Packaging, sometimes called the 5th P, is all the activities of designing and producing the container for a product.

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Factors Contributing to the Emphasis on Packaging

Self-service Consumer affluence customers can pay a little more for appearance, dependability and prestige of better packages Company/brand image Innovation opportunity

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Packaging Objectives

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Packaging objectives

Identify the brand

Convey descriptive and persuasive information


Facilitate product transportation and protection Assist at-home storage

Aid product consumption

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Functions of Labels
Identify the product or brand Grade it Promote it

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Warranties and Guarantees

Warranties = formal statements of expected product performance by the manufacturer Guarantee = suggest that the product is of high quality and that the company and its service performance are dependable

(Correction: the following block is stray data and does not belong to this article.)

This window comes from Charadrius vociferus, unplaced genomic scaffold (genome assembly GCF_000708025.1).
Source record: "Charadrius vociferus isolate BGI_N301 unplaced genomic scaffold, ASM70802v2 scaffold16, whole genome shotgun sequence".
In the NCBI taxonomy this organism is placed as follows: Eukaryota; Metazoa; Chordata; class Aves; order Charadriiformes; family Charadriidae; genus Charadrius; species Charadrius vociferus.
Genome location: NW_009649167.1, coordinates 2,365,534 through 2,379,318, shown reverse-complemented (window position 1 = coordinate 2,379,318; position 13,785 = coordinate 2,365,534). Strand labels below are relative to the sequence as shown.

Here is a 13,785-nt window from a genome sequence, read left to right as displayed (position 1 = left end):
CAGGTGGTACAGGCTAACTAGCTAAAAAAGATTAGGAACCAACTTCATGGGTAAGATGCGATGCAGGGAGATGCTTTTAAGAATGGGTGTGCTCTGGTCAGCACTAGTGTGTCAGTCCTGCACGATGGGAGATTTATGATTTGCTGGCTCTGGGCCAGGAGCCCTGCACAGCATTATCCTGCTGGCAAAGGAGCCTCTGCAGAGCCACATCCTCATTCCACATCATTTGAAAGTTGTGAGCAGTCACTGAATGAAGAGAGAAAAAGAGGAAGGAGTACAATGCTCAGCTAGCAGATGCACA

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For Review

What are the characteristics of products and how do marketers classify products? How can companies differentiate products? Why is product design important and what factors affect a good design?

Copyright 2013 Dorling Kindersley (India) Pvt Ltd. Authorized adaptation from the United States edition of Marketing Management, 14e.

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Also for Review

How can a company build and manage its product mix and product lines? How can companies combine products to create strong co-brands or ingredient brands? How can companies use packaging, labeling, warranties, and guarantees as marketing tools?

Copyright 2013 Dorling Kindersley (India) Pvt Ltd. Authorized adaptation from the United States edition of Marketing Management, 14e.